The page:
Based on his reading of Karl Barth's commentary on Romans, Robert E. Willis writes the following:
"Sanctification, then, is real. It is obedience that poses a continuing problem. . . . Are we really obedient? Do we really let the divine disturbance fall upon us, so that our lives are opened for service in love to God and our neighbor? There is no way of answering these questions directly. . . . Man lacks the capacity to tell himself that he is obedient, that his actions are performed in response to the command of God. The only possibility ... [is to act, and to] leave the results, the assessing of those actions, entirely in the hands of God. . . .
[Thus:] If the issue of obedience is not to be decided by direct reference to specific actions and possibilities, then we are forewarned against any attempt to set up orders and structures within history to which the adjective 'Christian' could automatically be attached. This occurs whenever we attempt to speak unambiguously of a 'Christian' world-view, morality, or art; or of a 'Christian' personality, family, party, or newspaper. These serve merely to mark human efforts to establish continuity between the actions of man and the prerogative of God; or rather, they involve a continual ignoring of that prerogative. Barth's treatment of obedience is thus designed, in the first instance, to safeguard the freedom of God."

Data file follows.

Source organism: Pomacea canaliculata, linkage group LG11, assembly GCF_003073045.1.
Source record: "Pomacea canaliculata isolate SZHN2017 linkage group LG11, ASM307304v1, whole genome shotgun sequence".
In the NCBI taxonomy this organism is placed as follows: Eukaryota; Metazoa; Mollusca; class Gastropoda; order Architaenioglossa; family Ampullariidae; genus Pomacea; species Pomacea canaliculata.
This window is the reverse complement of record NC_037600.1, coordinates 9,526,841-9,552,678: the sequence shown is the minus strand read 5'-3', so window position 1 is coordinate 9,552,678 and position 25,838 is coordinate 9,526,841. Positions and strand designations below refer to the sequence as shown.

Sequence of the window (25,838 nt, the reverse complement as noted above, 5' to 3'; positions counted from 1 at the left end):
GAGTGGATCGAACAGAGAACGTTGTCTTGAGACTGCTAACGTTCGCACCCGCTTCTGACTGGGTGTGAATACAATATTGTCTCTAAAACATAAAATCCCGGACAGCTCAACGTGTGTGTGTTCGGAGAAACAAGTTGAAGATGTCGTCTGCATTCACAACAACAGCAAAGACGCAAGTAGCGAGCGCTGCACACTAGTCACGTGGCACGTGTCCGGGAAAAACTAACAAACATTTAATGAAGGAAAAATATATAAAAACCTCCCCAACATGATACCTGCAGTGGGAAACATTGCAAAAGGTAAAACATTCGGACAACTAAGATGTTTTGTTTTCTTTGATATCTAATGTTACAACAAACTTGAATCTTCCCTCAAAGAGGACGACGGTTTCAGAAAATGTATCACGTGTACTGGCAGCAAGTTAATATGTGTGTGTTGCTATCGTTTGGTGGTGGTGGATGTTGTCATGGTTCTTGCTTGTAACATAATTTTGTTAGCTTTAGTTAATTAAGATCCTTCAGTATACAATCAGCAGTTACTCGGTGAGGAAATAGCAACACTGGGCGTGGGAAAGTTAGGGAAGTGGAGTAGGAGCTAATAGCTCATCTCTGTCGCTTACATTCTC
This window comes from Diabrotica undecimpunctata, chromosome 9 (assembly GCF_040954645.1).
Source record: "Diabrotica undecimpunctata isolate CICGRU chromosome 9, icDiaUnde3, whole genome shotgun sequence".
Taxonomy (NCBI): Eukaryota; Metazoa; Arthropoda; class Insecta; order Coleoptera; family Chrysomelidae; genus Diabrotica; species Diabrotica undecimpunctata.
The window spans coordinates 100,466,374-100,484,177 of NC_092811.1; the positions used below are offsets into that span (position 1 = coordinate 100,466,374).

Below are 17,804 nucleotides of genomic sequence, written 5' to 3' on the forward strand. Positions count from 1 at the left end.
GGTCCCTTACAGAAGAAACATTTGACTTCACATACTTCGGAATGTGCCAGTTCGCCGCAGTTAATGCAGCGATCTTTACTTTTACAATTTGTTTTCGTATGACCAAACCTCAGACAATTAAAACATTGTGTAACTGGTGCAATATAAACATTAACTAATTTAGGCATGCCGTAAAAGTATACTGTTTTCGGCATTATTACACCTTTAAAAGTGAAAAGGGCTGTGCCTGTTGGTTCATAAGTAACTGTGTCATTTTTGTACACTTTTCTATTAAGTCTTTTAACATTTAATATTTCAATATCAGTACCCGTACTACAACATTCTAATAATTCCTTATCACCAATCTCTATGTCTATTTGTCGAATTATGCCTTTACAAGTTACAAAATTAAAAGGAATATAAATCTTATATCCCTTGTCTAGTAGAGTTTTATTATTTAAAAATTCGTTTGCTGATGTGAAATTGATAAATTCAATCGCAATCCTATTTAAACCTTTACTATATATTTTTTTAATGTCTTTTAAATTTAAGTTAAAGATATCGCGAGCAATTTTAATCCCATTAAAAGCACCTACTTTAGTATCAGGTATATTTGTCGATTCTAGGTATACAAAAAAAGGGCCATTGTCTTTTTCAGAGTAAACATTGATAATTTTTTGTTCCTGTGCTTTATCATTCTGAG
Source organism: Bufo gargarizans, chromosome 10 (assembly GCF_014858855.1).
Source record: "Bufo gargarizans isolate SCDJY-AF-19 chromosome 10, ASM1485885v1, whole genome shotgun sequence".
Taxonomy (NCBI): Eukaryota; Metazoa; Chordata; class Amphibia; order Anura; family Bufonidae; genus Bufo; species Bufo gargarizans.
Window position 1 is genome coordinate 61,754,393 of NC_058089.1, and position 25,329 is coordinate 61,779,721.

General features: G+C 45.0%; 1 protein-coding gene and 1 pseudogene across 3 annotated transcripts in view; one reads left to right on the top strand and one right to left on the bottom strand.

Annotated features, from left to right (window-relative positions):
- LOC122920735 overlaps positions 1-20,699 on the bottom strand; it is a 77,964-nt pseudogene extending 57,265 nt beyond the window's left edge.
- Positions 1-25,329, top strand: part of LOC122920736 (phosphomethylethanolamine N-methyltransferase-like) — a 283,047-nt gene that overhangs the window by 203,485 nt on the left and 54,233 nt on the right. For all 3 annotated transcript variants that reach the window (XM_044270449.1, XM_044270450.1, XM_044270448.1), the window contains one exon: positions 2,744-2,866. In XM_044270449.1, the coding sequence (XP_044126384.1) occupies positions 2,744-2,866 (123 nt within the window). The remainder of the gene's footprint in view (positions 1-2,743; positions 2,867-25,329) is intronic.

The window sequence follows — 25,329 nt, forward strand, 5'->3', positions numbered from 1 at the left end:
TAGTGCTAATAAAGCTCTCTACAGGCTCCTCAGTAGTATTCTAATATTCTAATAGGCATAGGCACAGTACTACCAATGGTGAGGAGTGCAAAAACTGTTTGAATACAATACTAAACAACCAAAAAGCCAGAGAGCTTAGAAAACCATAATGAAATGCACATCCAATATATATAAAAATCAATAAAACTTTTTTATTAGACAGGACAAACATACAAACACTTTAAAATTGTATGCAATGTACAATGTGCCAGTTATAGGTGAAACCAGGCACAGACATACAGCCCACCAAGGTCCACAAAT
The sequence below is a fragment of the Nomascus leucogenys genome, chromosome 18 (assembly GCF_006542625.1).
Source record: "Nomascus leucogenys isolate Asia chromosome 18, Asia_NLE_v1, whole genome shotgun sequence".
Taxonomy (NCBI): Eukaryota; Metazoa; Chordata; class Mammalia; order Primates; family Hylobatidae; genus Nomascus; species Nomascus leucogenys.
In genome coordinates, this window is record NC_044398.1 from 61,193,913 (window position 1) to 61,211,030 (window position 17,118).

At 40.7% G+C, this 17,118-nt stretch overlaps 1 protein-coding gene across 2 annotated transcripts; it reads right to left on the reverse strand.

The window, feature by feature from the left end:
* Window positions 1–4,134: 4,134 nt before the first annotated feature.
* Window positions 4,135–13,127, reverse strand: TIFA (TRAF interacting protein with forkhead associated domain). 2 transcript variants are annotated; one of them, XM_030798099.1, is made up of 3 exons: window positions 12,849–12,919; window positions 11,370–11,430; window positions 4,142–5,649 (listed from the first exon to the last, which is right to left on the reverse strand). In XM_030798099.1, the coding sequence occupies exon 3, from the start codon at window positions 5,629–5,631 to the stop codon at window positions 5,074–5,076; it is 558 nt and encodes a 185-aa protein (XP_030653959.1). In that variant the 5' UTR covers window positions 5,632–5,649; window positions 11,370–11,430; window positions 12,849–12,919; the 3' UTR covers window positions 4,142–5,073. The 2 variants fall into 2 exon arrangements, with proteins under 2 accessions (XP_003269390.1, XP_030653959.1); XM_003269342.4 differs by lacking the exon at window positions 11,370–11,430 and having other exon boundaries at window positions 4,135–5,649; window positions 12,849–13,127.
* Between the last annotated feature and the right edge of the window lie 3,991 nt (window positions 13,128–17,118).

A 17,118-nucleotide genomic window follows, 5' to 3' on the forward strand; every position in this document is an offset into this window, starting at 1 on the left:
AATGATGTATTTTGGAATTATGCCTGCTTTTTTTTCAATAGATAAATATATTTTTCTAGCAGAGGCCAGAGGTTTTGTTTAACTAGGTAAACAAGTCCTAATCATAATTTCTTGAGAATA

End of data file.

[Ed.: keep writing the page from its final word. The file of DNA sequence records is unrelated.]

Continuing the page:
This of course raises questions about, among other things, Christian ethics and assurance of faith.
In the case of the latter: Can we discern whether we are 'Christians'? Can we have assurance of faith? I think the answer is in the question. Our salvation is a matter of faith. Either Jesus raised from the dead or he didn't. Our salvation rises and falls with that. Am I a Christian? I have no way of proving it. I believe it to be so because I believe Jesus Christ has reconciled all to God.
In the case of the former: Can we speak of what it means to act 'Christianly'? I think later on in his career Barth gets more clear about this, indicating that there are certain frames of reference within which decidedly Christian activity takes place and there is in the Christian community the belief that by invocation of God and hearing of His command in the present there can be confident obedience along certain lines. But even then the confidence is not in oneself but in the grace of God to take any attempt at obedience and sanctify it and make it good.
This is the kind of stuff I've been thinking about for what seems like months on end now. I'd be interested to hear whether it is at all intelligible and, if so, whether it seems to be on to something or not.
(quotations from Robert E. Willis, The Ethics of Karl Barth, p. 56-57)